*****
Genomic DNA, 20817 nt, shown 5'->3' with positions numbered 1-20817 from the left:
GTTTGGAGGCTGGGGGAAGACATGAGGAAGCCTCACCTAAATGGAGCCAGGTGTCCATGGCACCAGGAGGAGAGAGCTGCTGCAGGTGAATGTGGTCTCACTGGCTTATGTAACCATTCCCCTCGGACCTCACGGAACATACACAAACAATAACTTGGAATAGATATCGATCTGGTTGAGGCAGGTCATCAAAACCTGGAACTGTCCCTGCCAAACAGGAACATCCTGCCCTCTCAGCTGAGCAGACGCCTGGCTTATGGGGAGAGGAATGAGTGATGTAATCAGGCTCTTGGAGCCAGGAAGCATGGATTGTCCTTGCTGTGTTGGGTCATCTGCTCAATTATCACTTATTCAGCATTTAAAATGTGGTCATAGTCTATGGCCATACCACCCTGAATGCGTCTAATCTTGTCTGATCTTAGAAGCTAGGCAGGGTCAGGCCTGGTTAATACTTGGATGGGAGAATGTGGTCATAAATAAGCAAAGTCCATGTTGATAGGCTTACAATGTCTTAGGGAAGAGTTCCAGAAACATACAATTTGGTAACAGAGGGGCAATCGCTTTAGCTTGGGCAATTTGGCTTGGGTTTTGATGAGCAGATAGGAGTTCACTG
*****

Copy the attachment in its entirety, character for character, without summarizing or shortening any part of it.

Genomic DNA, 20817 nt, shown 5'->3' with positions numbered 1-20817 from the left:
GTTTGGAGGCTGGGGGAAGACATGAGGAAGCCTCACCTAAATGGAGCCAGGTGTCCATGGCACCAGGAGGAGAGAGCTGCTGCAGGTGAATGTGGTCTCACTGGCTTATGTAACCATTCCCCTCGGACCTCACGGAACATACACAAACAATAACTTGGAATAGATATCGATCTGGTTGAGGCAGGTCATCAAAACCTGGAACTGTCCCTGCCAAACAGGAACATCCTGCCCTCTCAGCTGAGCAGACGCCTGGCTTATGGGGAGAGGAATGAGTGATGTAATCAGGCTCTTGGAGCCAGGAAGCATGGATTGTCCTTGCTGTGTTGGGTCATCTGCTCAATTATCACTTATTCAGCATTTAAAATGTGGTCATAGTCTATGGCCATACCACCCTGAATGCGTCTAATCTTGTCTGATCTTAGAAGCTAGGCAGGGTCAGGCCTGGTTAATACTTGGATGGGAGAATGTGGTCATAAATAAGCAAAGTCCATGTTGATAGGCTTACAATGTCTTAGGGAAGAGTTCCAGAAACATACAATTTGGTAACAGAGGGGCAATCGCTTTAGCTTGGGCAATTTGGCTTGGGTTTTGATGAGCAGATAGGAGTTCACTG